The Hawksworth Mine dates back to 1913 and was opened by the Greensburg Coal Company. The Greensburg Coal Company, later known as the Greensburg Coal & Coke Company reorganized in Spring of 1913. At this time the Company possessed 450 acres of the Pittsburgh coal seam which was 7 feet thick in this area. The mine was built one mile west of the Greensburg passenger train station on the Pennsylvania Railroad. The coal was owned by the Coulter family and Alex Coulter became president of the new company. Frank Stark sank the shafts to around 140 feet and built the buildings. The steel tipple was built by the American Bridge Company. In 1914 The Greensburg Coal & Coke Company acting as the selling company for the Greenburg Coal Company opened offices in the Commercial Trust Building in Philadelphia.
The mine was electrically powered throughout by the West Penn Power Company. The engine that hoisted the shaft was the first large hoist motor to operate directly off the power line.
Most of the coal was sold to the railroads, some of it for 85 cents per ton when the mine first opened.
The company bought the 25 acre Zellar farm west of Greensburg and built the town that would later be known as Gayville. The mine produced 7.5 million tons of coal and was worked out in the Spring of 1937. The houses were then sold, mostly to the employees who were given first chance at a very low price.
(History taken from City Of Greensburg "A History" ; Coal Industry by W.W. Jamison Jr. 1949)
|We started with the shaft tower and tipple.|
|With a little help from the junkyard dog.|
|Some of the tipple piers.|
|Tipple piers on both sides of the Pennsylvania Railroad siding which served the mine.|
|More tipple piers.|
|Looking across at the hoist house.|
|More tipple piers.|
|Steel beams sticking out of the shaft tower base. According to the Sanborn map, this tower was 75 feet tall and made of iron.|
|Base of the tower.|
|Over to the hoist house.|
|Looking back at the shaft tower and tipple from the hoist house.|
|Roof frame from the collapsed hoist house.|
|Old Peirce 355 insulators.|
|An old piece of mine track leaning against the hoist house.|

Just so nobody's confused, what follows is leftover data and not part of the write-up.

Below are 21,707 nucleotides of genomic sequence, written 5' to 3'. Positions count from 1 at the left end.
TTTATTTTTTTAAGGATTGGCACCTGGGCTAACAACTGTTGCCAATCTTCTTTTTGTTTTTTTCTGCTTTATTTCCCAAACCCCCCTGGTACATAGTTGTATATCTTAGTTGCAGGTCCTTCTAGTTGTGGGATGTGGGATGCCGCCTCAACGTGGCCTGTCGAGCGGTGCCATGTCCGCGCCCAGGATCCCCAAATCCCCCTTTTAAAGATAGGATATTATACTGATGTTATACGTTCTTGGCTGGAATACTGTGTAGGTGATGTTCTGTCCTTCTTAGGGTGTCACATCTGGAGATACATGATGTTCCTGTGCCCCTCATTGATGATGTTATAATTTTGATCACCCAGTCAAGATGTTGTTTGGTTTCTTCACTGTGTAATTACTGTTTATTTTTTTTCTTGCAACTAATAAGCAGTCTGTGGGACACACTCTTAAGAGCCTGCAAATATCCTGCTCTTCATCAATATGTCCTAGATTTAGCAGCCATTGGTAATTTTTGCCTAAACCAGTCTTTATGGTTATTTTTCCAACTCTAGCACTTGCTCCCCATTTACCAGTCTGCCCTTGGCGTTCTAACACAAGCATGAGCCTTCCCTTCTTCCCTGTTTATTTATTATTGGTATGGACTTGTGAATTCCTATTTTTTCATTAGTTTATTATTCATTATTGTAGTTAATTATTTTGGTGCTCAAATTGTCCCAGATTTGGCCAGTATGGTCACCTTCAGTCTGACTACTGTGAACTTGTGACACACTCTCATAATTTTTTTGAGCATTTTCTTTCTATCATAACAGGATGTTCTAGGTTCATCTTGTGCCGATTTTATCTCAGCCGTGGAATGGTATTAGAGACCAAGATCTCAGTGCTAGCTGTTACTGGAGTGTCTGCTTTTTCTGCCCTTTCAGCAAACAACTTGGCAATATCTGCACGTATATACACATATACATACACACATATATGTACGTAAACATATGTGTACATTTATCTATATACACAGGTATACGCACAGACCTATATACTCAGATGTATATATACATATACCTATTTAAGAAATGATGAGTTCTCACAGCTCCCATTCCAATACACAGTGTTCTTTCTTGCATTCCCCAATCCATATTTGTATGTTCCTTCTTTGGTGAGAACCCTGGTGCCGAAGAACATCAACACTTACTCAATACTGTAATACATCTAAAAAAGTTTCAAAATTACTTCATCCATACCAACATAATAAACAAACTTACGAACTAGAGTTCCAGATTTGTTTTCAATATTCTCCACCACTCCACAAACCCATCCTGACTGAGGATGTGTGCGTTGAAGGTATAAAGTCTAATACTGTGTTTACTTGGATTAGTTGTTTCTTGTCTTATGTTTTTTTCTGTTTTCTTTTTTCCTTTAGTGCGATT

|Not the highlight of his bus driving career.|
However, the junkyard dog was very happy to see Mary Jane.
After moving the truck we went back to search for the other mine buildings. When we got back the bus was still there but the passengers walked back to Seton Hill.
The next building was the office building.
Nothing left but the foundation. We did find evidence of a fire at this building.
More mine track laying in the rubble.
Coal chute door. After this we went looking for the sand house on the map. We didn't find it but we did find something so much cooler.
An old rusted out freight trolley car.
These were the only identifying numbers we could locate.
A hinge on the back.
It was almost completely collapsed.
Trolley car from a distance.
Another look at the railroad siding.
Creepy baby doll hanging upside down in a tree.
Next on the list was the fan house. This was cool.
Supports for one the fans.
8 foot tall fan.
| Identifying the manufacturer was way too easy. |
|Even the manufacturing date was intact. Wonder who the guy was making exhaust fans for mines on Christmas Eve 1907.|
|All the fan hardware was intact. I tried turning it but it was stuck in the ground.|
|Massive wheel that turned the fan.|
|Oil cap still intact.|
|The fan from a distance.|
|Another piece of the fan house.|
|Next was the supply house.|
|Not much of anything left here.|
|Old chimney on the supply house.|
The only structure on the map we couldn't find was the car repair shop. Also, extra special thanks to the owner and staff of the junkyard for letting us on the property to explore the mine ruins. Thanks for letting us play with your dog too!!
|Old photo of Hawksworth Mine. (Photo courtesy of Images Of America- Greensburg by P. Louis Derose.) Book is available here: http://www.amazon.com/Greensburg-Images-America-Louis-DeRose/dp/0738536520#|